Is a Diet Necessary When Corticosteroid Treatment is Prescribed? (Cortisel)
Few recommendations concerning the diet and dosage to be administered to patients treated with corticosteroids are established.
It therefore seems important to study prospectively the indication of a diet low in salt and sugar in patients undergoing corticosteroid therapy, to record side effects observed and to measure their frequency.
|Study Design:||Allocation: Randomized
Intervention Model: Parallel Assignment
Masking: Open Label
|Official Title:||Is a Low Salt Diet and Low Sugar Content Necessary When Corticosteroid Treatment is Prescribed?|
- Cumulative number of clinical events recorded during the study, per randomization group [ Time Frame: 24 months ]
Cumulative number of the following clinical events recorded during the study, per randomization group:
- Weight gain between study entry and the end of it
- Significant rise in blood pressure between study entry and the end of it
- Development of diabetes requiring treatment, whether prescribed oral or injectable and defined by international criteria of fasting glucose> 7 mmol / fasting twice or post prandial > 11,1 mmol/l twice
- Occurrence of heart failure
- Observance of the diet low in salt and sugar will be estimated by patient questionnaire and diary [ Time Frame: 12 months ]
- Tolerance of the diet low in salt and sugar will be estimated by patient questionnaire and diary [ Time Frame: 12 months ]
- Observance of the diet low in salt and sugar will be estimated by patient questionnaire and diary [ Time Frame: 6 months ]
- Tolerance of the diet low in salt and sugar will be estimated by patient questionnaire and diary [ Time Frame: 6 months ]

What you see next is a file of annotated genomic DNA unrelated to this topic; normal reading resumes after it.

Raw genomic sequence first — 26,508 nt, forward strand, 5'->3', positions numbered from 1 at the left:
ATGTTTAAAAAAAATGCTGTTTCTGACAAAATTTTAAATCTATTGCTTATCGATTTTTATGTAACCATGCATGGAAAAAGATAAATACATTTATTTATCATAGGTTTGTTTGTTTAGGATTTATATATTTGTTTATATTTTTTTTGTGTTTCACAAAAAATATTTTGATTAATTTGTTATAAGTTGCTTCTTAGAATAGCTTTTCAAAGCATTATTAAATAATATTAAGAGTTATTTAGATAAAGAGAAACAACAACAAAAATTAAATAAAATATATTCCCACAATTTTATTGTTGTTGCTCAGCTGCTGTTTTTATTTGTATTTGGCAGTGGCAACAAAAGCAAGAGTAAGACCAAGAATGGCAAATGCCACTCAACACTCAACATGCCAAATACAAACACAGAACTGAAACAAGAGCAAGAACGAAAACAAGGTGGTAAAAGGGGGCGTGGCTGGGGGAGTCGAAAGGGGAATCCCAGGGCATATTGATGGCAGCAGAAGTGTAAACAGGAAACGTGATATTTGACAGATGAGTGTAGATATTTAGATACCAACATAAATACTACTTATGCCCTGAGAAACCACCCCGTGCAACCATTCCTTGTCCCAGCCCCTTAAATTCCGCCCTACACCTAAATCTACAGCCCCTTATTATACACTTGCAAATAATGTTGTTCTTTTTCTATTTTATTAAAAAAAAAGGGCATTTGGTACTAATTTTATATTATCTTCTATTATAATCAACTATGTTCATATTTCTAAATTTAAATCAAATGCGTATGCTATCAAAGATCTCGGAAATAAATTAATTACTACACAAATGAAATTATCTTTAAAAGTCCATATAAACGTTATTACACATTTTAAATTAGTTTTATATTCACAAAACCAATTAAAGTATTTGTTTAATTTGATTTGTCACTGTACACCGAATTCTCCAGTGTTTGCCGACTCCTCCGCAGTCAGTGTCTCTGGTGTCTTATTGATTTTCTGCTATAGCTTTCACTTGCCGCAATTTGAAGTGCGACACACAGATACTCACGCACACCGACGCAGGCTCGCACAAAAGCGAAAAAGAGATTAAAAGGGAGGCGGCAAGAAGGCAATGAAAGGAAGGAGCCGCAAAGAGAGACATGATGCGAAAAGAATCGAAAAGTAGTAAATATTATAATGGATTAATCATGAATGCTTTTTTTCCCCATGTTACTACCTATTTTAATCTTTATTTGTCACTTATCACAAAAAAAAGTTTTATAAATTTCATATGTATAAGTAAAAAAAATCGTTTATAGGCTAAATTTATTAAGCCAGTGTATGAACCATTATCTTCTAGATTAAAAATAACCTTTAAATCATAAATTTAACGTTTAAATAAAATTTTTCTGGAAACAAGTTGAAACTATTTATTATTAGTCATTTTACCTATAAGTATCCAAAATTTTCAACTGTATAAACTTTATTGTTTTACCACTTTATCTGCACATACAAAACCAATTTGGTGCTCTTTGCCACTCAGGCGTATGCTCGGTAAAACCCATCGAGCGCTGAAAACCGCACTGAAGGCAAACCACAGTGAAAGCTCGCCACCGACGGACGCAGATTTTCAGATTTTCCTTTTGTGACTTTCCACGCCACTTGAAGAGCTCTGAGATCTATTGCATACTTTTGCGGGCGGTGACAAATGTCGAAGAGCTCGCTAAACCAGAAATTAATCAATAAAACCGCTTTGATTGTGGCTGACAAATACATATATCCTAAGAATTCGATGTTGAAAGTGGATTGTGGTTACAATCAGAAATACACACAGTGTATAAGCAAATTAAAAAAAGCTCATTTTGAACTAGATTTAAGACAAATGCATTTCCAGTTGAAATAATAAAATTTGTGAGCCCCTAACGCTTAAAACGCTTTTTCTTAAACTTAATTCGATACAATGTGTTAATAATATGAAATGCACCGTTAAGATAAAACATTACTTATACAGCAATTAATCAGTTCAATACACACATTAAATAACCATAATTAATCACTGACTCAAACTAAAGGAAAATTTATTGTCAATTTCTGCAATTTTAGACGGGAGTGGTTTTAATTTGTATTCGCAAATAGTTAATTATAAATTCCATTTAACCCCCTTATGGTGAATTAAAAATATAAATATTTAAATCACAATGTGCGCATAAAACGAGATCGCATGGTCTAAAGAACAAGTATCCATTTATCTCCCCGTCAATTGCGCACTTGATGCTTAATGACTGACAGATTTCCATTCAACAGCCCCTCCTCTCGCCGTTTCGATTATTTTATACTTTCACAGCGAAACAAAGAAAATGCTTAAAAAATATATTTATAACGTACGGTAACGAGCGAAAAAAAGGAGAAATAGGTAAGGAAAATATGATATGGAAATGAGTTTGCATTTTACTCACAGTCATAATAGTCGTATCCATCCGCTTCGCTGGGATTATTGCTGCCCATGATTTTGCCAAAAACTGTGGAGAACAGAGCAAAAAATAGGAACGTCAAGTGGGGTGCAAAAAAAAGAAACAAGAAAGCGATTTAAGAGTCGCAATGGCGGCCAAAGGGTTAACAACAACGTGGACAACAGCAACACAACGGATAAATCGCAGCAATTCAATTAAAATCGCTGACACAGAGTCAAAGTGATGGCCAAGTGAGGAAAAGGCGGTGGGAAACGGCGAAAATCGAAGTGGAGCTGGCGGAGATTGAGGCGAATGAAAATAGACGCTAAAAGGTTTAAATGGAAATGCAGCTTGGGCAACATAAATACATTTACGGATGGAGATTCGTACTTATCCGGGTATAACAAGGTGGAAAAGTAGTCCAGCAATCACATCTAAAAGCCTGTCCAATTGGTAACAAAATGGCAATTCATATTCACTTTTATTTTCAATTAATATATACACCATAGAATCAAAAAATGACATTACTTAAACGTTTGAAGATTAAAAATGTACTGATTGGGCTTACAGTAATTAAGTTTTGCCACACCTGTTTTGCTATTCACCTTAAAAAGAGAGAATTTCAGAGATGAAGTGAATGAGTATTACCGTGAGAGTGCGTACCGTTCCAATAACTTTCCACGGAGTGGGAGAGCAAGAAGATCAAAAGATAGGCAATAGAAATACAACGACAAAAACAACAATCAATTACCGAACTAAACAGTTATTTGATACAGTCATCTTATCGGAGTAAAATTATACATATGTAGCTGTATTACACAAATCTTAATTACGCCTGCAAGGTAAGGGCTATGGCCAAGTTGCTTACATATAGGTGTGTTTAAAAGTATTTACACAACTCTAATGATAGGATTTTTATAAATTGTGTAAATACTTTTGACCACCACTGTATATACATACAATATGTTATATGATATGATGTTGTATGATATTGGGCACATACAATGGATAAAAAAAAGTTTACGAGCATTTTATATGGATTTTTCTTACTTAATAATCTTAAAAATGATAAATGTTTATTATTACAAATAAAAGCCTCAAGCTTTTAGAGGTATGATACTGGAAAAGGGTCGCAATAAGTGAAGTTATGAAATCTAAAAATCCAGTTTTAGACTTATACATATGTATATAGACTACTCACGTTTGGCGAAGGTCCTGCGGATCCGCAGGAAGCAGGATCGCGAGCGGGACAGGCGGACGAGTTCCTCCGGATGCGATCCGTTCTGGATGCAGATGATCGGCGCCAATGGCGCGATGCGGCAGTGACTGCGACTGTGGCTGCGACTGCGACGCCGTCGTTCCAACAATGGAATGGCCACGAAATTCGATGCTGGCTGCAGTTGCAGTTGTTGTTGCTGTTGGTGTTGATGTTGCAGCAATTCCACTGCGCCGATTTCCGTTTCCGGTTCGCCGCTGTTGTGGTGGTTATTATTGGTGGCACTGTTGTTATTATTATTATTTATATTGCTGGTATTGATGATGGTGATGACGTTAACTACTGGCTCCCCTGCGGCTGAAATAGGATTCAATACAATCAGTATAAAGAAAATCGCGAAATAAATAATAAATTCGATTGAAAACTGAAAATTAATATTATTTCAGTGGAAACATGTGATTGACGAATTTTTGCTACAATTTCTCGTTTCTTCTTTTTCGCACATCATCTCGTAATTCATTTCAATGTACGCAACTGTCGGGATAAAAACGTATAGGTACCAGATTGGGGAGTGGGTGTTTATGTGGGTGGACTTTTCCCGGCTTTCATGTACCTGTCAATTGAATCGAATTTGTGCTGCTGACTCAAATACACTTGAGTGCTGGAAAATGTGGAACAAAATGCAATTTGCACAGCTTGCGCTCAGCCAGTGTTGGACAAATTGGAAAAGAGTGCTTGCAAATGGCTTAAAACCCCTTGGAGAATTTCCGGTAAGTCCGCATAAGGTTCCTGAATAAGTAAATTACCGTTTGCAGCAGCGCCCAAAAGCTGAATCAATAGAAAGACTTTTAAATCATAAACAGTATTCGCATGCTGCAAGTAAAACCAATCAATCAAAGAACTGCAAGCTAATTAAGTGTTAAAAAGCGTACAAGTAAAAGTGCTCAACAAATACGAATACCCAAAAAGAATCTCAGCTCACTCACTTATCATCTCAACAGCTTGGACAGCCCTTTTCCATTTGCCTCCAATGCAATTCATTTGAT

- Sides effects of corticosteroids therapy [ Time Frame: 24 months ]frequency of sides effects
- Impaired glucide metabolism [ Time Frame: 24 months ]
surveillance of creatininemia, urinary and serum electrolytes changes
- Glucose regulation change observed by blood glucose, insulin, QUICKI and OGTT tests performed at the beginning and the end of the study.
- Evaluation of the pancreatic beta cell function (HOMA-B%) estimated as Matthews et al., 1985 done.
|Study Start Date:||November 2011|
|Study Completion Date:||October 2015|
|Primary Completion Date:||October 2015 (Final data collection date for primary outcome measure)|
Experimental: Normal regimen
without special regimen for corticosteroid therapy
regimen normal in salt and sugar
Active Comparator: Standard arm
with diet low in salt and sugar
Other: Standard regimen
with diet low in salt and sugar
In the French clinical patterns governing the prescription of corticosteroids, it is customary to prescribe a diet low in salt and low in sugar. This dietary prescription is based on the interest of any diet to prevent the occurrence of side effects of steroids such as hypertension, obesity, diabetes and congestive heart.
However, there is no specific dietary requirements in other European countries. This lack of recommendations is based on the fact that there is no evidence that a strict diet reduces the side effects of steroids on the one hand and secondly, that the quality of life of patients undergoing a diet low in salt and low in sugars affects their quality of life. In addition, no prospective study has helped to establish the frequency of side effects of corticosteroids depending on dose and duration of treatment.
The investigators therefore propose to study whether a diet intervention with low salt or low sugar during a prolonged corticosteroid treatment has any interest and effectively reduces the frequency and severity of side effects.
The investigators propose that all parameters being equal, to randomize the diet of patients started on steroids for a predictable period of 3 months minimum for a dose greater than 20 mg per day. One group will observe the low-salt diet, low in sugar and the other will follow a normal diet. The assessment will be made after 1 year, even if steroid treatment is continued beyond.
Please refer to this study by its ClinicalTrials.gov identifier: NCT01420133
|Paris, France, 75014|
|Principal Investigator:||Loic Guillevin, MD, PhD||Assistance Publique - Hôpitaux de Paris|
|Study Director:||Jessie Aouizerate, MD||Assistance Publique - Hôpitaux de Paris|